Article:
Although this may be difficult, admitting that you failed to step in and be there for your partner shows them you’re able to recognize your missteps. Plus, you can reassure them that it won’t happen again.

Failure is not permanent. However, failing to learn from that moment of failure is.

8. Apologize.

Apologizing says that you see your error and realize that you hurt your partner.

The day I got married, my younger brother, who had been married for almost 20 years already (I was a late bloomer, I guess) gave me some important words to remember. And, while I know he was joking (a little), the advice hits home. Those words were, “yes dear, you’re right, I'm wrong, I'm sorry.”

Those eight simple words, spoken honestly, can be a humbling, yet cleansing, experience. Afterwards, you can continue the relationship with a clean slate.

9. Practice Honesty.

It’s very important to be honest with your partner. If you’re careful with your tone of voice and gently portray your honest thoughts and feelings, your relationship will thrive.

My wife will tell you that she is surprised that I’ve not made a reference to a pop song yet. So, here it goes. When Billy Joel was going through a troubling time in his first marriage, he wrote a very poignant song about the word “honesty”.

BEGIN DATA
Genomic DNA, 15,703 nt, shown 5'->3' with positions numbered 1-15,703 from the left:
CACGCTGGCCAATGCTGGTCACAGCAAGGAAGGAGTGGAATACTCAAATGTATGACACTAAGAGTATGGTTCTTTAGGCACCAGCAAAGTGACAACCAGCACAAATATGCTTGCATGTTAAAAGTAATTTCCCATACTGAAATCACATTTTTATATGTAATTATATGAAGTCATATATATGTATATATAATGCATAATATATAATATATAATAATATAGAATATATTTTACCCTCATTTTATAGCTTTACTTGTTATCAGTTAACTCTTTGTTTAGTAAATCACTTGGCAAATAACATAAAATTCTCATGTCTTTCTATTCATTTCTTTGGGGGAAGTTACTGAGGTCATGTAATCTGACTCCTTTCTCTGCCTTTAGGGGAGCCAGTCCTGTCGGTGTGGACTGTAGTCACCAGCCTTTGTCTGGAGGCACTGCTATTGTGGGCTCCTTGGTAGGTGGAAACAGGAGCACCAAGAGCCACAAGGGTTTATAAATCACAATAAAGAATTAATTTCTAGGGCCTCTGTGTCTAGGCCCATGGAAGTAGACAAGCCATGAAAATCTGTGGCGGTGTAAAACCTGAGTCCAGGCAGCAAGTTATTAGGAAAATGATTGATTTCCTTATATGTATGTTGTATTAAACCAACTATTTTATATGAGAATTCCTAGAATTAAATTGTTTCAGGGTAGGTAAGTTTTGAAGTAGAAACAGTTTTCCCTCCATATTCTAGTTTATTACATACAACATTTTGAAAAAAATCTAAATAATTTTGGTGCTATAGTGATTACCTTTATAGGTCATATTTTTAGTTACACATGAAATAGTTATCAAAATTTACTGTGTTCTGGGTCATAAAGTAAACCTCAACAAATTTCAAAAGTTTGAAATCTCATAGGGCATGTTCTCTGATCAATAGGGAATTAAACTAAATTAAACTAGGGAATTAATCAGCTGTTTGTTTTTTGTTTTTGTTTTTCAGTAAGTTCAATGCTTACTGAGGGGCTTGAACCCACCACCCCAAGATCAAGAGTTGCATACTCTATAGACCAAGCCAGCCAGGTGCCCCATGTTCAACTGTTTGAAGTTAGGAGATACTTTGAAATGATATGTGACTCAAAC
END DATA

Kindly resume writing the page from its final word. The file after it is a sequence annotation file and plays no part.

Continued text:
In it, he says, that “honesty is such a lonely word, everyone is so untrue. Honesty is hardly ever heard, but mostly what I need from you.” We all need someone upon whom we can rely to tell us the truth, when it hurts and when it soothes. We need that.

At the same time, we need to learn to tell the truth in love. When you correct your child most effectively, it is with love in your heart, praying that they don’t make that same mistake again. The most ineffective correction, however, is when you're trying to prove your point, or are angry because they didn’t listen to you the first time.

Honesty, yes. Angry, no.

Your decision to be involved in an intimate, loving relationship was probably one of the most wonderful decisions you’ve ever made. Be supportive of your partner by putting these ideas into action.

Your relationship will be enriched beyond belief!

Phillip Swindall is a 50-year-old newlywed, having married for his first time at the age of 46. He has coached several of his married friends through the years as a supportive encourager who is committed to the experience of life-long, committed marriage relationships.

Please note: I reserve the right to delete comments that are offensive or off-topic.